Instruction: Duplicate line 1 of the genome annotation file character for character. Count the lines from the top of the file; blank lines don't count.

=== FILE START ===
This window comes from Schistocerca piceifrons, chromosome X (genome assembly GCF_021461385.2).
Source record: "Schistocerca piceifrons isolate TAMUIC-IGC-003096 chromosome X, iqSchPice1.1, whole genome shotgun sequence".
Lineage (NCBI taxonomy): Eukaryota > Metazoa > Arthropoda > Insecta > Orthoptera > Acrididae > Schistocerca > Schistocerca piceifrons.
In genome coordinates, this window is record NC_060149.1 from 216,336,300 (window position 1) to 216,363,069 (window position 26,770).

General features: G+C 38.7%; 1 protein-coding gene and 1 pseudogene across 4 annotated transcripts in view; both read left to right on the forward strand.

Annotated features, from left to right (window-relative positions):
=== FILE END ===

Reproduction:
This window comes from Schistocerca piceifrons, chromosome X (genome assembly GCF_021461385.2).